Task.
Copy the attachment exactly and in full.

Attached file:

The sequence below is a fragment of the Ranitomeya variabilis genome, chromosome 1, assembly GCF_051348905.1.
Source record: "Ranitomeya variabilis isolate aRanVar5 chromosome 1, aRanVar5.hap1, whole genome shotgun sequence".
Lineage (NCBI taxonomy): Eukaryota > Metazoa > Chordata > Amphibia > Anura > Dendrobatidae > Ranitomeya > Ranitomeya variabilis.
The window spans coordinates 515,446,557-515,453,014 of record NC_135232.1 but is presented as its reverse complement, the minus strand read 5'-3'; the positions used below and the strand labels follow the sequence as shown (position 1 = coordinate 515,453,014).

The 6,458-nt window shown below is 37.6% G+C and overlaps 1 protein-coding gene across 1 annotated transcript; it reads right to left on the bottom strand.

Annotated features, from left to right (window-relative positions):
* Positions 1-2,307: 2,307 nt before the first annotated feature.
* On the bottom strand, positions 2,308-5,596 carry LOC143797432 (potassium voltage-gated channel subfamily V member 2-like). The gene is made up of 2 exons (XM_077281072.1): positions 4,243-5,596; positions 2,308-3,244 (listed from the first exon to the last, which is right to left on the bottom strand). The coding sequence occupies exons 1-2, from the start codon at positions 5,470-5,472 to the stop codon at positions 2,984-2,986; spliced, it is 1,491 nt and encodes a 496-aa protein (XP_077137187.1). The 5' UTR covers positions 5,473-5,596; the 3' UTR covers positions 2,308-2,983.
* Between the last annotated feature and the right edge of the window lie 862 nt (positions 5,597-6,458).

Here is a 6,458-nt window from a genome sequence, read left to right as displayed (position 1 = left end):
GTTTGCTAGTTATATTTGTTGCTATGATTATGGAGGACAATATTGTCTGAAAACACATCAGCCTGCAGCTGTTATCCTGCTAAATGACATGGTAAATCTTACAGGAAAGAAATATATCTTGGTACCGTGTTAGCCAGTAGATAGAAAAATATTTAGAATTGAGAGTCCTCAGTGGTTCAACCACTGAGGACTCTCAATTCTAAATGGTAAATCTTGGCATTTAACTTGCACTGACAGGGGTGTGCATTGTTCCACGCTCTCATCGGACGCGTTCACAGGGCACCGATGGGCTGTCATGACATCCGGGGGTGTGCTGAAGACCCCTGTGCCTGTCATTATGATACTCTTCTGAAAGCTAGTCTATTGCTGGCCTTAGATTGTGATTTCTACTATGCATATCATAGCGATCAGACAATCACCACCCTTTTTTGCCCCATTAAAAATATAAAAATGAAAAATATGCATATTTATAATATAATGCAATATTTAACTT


The sequence below is a fragment of the Ranitomeya variabilis genome, chromosome 1, assembly GCF_051348905.1.
Source record: "Ranitomeya variabilis isolate aRanVar5 chromosome 1, aRanVar5.hap1, whole genome shotgun sequence".
Lineage (NCBI taxonomy): Eukaryota > Metazoa > Chordata > Amphibia > Anura > Dendrobatidae > Ranitomeya > Ranitomeya variabilis.
The window spans coordinates 515,446,557-515,453,014 of record NC_135232.1 but is presented as its reverse complement, the minus strand read 5'-3'; the positions used below and the strand labels follow the sequence as shown (position 1 = coordinate 515,453,014).

The 6,458-nt window shown below is 37.6% G+C and overlaps 1 protein-coding gene across 1 annotated transcript; it reads right to left on the bottom strand.

Annotated features, from left to right (window-relative positions):
* Positions 1-2,307: 2,307 nt before the first annotated feature.
* On the bottom strand, positions 2,308-5,596 carry LOC143797432 (potassium voltage-gated channel subfamily V member 2-like). The gene is made up of 2 exons (XM_077281072.1): positions 4,243-5,596; positions 2,308-3,244 (listed from the first exon to the last, which is right to left on the bottom strand). The coding sequence occupies exons 1-2, from the start codon at positions 5,470-5,472 to the stop codon at positions 2,984-2,986; spliced, it is 1,491 nt and encodes a 496-aa protein (XP_077137187.1). The 5' UTR covers positions 5,473-5,596; the 3' UTR covers positions 2,308-2,983.
* Between the last annotated feature and the right edge of the window lie 862 nt (positions 5,597-6,458).

Here is a 6,458-nt window from a genome sequence, read left to right as displayed (position 1 = left end):
GTTTGCTAGTTATATTTGTTGCTATGATTATGGAGGACAATATTGTCTGAAAACACATCAGCCTGCAGCTGTTATCCTGCTAAATGACATGGTAAATCTTACAGGAAAGAAATATATCTTGGTACCGTGTTAGCCAGTAGATAGAAAAATATTTAGAATTGAGAGTCCTCAGTGGTTCAACCACTGAGGACTCTCAATTCTAAATGGTAAATCTTGGCATTTAACTTGCACTGACAGGGGTGTGCATTGTTCCACGCTCTCATCGGACGCGTTCACAGGGCACCGATGGGCTGTCATGACATCCGGGGGTGTGCTGAAGACCCCTGTGCCTGTCATTATGATACTCTTCTGAAAGCTAGTCTATTGCTGGCCTTAGATTGTGATTTCTACTATGCATATCATAGCGATCAGACAATCACCACCCTTTTTTGCCCCATTAAAAATATAAAAATGAAAAATATGCATATTTATAATATAATGCAATATTTAACTT